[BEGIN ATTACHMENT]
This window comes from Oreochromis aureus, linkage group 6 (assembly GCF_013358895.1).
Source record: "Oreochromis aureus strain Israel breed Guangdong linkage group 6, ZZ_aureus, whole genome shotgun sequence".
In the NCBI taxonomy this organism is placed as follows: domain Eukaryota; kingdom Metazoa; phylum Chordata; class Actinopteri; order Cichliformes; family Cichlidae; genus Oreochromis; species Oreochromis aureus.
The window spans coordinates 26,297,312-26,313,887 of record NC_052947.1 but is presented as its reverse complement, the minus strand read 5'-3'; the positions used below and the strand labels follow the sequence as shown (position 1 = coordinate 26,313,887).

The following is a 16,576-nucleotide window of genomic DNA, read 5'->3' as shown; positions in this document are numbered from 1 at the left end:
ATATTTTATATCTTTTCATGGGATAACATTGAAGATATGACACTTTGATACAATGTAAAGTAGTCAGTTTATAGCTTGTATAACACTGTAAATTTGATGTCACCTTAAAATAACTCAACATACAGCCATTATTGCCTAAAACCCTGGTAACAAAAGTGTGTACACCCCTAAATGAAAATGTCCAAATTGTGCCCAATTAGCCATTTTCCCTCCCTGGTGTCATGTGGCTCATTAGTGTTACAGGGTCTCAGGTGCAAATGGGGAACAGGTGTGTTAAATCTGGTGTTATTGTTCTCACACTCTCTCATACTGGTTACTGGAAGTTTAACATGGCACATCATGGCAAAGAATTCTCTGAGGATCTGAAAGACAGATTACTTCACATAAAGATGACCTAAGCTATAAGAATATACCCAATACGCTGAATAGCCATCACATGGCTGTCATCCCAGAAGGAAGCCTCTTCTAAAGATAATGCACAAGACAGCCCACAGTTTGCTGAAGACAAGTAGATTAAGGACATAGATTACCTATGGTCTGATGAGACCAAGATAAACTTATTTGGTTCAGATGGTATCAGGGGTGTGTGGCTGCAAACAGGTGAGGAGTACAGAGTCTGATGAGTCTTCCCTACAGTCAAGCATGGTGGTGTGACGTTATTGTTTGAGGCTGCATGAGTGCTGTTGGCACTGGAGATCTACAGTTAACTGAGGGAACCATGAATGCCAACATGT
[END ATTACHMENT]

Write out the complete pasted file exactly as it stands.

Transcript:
This window comes from Oreochromis aureus, linkage group 6 (assembly GCF_013358895.1).
Source record: "Oreochromis aureus strain Israel breed Guangdong linkage group 6, ZZ_aureus, whole genome shotgun sequence".
In the NCBI taxonomy this organism is placed as follows: domain Eukaryota; kingdom Metazoa; phylum Chordata; class Actinopteri; order Cichliformes; family Cichlidae; genus Oreochromis; species Oreochromis aureus.
The window spans coordinates 26,297,312-26,313,887 of record NC_052947.1 but is presented as its reverse complement, the minus strand read 5'-3'; the positions used below and the strand labels follow the sequence as shown (position 1 = coordinate 26,313,887).

The following is a 16,576-nucleotide window of genomic DNA, read 5'->3' as shown; positions in this document are numbered from 1 at the left end:
ATATTTTATATCTTTTCATGGGATAACATTGAAGATATGACACTTTGATACAATGTAAAGTAGTCAGTTTATAGCTTGTATAACACTGTAAATTTGATGTCACCTTAAAATAACTCAACATACAGCCATTATTGCCTAAAACCCTGGTAACAAAAGTGTGTACACCCCTAAATGAAAATGTCCAAATTGTGCCCAATTAGCCATTTTCCCTCCCTGGTGTCATGTGGCTCATTAGTGTTACAGGGTCTCAGGTGCAAATGGGGAACAGGTGTGTTAAATCTGGTGTTATTGTTCTCACACTCTCTCATACTGGTTACTGGAAGTTTAACATGGCACATCATGGCAAAGAATTCTCTGAGGATCTGAAAGACAGATTACTTCACATAAAGATGACCTAAGCTATAAGAATATACCCAATACGCTGAATAGCCATCACATGGCTGTCATCCCAGAAGGAAGCCTCTTCTAAAGATAATGCACAAGACAGCCCACAGTTTGCTGAAGACAAGTAGATTAAGGACATAGATTACCTATGGTCTGATGAGACCAAGATAAACTTATTTGGTTCAGATGGTATCAGGGGTGTGTGGCTGCAAACAGGTGAGGAGTACAGAGTCTGATGAGTCTTCCCTACAGTCAAGCATGGTGGTGTGACGTTATTGTTTGAGGCTGCATGAGTGCTGTTGGCACTGGAGATCTACAGTTAACTGAGGGAACCATGAATGCCAACATGT